Author of Today’s Post is Valerie

Our last day on site with our friends at the United Methodist Church For All People began with a quick breakfast before heading over to the Freedom School which provides an 8 week summer program for elementary school children.

Freedom School Super Heroes Oath

This program, with enrollment of 85 students (Freedom Scholars) is rich with opportunity for summer fun and learning in a safe and caring environment. After orientation with program director Darlene, we jumped right in – dancing, clapping and chanting for the morning Harambee, a Kenyan tradition of self help that means “all pull together”. Our own team member Bill entertained all the kids and our team with his reading aloud, Q&A and funny antics. The book, “Waking Up in Kansas” was chosen especially for our visit. What followed looked like chaos until we figured out that the kids jumped up and ran to their class line when they heard their teacher’s walk off song.  We split up to participate with the kids and their teachers. This summer’s theme is “I Can Make A Difference”.  This week’s focus was “I can make difference  in my family”. We truly felt like part of the class family as the kids embraced us. One class made a paper patchwork quilt, representing family memories. Each scholar selected a special person and presented a drawing and a story about the person. Reading is the number one focus for summer and as we compares notes, all of us had the chance to hear the kids read. Weekly field trips and swimming are also part of the curriculum. These young scholars were looking forward to swimming after lunch!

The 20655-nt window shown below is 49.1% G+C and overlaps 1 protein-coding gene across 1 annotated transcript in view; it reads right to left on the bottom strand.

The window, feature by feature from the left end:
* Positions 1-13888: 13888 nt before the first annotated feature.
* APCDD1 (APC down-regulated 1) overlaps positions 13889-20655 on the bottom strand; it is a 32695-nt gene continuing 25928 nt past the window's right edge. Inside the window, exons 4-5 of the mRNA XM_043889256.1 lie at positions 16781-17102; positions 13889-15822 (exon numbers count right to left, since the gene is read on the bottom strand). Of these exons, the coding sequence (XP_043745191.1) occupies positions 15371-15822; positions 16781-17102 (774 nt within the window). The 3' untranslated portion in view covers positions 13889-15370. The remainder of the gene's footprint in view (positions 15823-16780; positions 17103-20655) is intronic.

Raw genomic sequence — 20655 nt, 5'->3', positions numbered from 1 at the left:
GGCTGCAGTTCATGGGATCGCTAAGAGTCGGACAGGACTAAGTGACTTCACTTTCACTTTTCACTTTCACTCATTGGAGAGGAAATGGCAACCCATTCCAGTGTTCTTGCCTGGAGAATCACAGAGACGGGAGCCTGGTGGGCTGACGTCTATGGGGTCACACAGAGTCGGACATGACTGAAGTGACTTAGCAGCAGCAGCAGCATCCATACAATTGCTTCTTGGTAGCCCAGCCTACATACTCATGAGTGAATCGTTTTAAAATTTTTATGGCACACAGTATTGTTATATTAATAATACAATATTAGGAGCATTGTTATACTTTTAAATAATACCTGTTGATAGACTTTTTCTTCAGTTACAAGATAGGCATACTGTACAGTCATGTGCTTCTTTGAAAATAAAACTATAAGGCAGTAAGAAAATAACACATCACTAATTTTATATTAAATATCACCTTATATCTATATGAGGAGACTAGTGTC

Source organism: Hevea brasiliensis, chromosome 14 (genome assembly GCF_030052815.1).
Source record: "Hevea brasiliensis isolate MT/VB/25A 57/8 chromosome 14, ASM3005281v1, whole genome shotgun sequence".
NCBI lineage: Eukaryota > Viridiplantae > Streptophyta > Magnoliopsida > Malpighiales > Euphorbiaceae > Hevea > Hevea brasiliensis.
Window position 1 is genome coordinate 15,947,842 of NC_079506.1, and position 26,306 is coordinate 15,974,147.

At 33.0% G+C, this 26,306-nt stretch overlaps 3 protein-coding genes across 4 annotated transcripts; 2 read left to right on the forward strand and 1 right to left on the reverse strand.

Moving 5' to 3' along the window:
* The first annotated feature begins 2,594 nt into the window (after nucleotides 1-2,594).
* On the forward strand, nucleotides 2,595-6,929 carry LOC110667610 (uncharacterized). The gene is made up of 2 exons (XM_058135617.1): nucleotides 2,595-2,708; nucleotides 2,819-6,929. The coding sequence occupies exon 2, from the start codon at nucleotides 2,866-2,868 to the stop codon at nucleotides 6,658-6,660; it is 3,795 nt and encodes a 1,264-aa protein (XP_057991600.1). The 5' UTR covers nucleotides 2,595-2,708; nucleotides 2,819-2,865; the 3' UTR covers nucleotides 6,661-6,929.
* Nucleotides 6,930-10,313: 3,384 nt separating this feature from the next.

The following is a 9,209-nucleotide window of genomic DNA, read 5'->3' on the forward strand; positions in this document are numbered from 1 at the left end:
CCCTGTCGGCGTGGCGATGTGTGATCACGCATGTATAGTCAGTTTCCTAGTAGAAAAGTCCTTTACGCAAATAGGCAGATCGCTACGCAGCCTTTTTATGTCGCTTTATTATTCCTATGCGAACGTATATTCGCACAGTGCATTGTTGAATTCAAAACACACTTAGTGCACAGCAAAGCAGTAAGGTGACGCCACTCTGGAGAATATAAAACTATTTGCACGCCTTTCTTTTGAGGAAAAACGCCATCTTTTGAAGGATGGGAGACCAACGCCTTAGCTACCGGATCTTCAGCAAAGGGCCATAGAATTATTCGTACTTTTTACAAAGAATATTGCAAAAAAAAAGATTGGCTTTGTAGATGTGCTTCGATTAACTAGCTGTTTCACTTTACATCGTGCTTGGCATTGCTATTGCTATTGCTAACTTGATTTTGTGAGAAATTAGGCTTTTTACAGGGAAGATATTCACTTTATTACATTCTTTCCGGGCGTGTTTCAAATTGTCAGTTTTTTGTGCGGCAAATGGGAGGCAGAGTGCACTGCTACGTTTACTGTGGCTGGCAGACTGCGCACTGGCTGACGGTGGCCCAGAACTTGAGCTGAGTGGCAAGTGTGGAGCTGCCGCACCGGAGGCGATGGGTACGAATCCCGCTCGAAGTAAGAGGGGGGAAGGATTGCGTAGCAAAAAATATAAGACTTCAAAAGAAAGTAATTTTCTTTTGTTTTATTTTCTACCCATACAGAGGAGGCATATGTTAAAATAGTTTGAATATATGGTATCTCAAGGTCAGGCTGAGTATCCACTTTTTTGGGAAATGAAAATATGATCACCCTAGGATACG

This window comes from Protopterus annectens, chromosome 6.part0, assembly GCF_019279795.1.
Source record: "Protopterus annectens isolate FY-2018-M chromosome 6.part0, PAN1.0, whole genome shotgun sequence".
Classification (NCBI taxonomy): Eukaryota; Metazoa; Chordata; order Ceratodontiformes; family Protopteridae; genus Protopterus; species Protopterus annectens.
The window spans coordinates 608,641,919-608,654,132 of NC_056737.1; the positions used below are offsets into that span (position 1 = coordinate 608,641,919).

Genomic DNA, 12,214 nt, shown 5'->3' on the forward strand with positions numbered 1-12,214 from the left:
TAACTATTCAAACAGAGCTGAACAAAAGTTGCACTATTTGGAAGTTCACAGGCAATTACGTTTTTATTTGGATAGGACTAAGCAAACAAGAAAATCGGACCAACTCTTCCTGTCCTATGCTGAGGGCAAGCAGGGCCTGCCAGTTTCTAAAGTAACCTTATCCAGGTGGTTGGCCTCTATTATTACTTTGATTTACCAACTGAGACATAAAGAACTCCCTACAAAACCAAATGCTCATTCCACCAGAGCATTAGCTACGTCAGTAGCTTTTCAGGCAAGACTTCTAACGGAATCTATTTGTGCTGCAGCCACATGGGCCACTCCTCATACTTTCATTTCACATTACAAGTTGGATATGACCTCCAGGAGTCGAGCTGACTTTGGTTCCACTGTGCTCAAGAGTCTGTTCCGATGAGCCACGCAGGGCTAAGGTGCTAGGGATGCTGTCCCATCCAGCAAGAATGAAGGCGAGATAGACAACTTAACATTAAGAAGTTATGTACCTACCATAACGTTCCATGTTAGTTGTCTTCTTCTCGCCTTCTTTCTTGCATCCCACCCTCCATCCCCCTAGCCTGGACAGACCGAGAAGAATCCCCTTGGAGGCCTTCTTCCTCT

Freedom School and it’s team of dedicated teachers are making a difference in the lives of the families they serve. They have regular parent interactions including home visits to address concerns like absenteeism.

Roots Cafe

After a quick lunch at the Roots Cafe we engaged in a presentation and discussion about the Hidden Rules of Poverty. The team at the Church for All People understands this all too well as they serve the people of the Columbus’ South Side.  The three most important things for a person living in poverty:  1) Food; 2) Relationships- people to rely on; and 3) Entertainment- laughter to reduce stress is necessary for survival.

On the topic of Relationships we saw this lived out on Parsons Avenue as Church for All People volunteers and staff greeted folks with a smile and a hug, calling folks by name – at the Fresh Store, the Bike Shop, the Free Store, the worship services, etc. We experienced Radical Hospitality in the manner that Jesus modeled for us.

Our team has been blessed this week. Physically tired with our hearts warmed, we topped off the evening with ice cream at Jeni’s, a local favorite, sharing a special moment with Miss Mary, whose yard we worked on, and Margaret Madison, who was a wonderful host to us all week.

God is Good.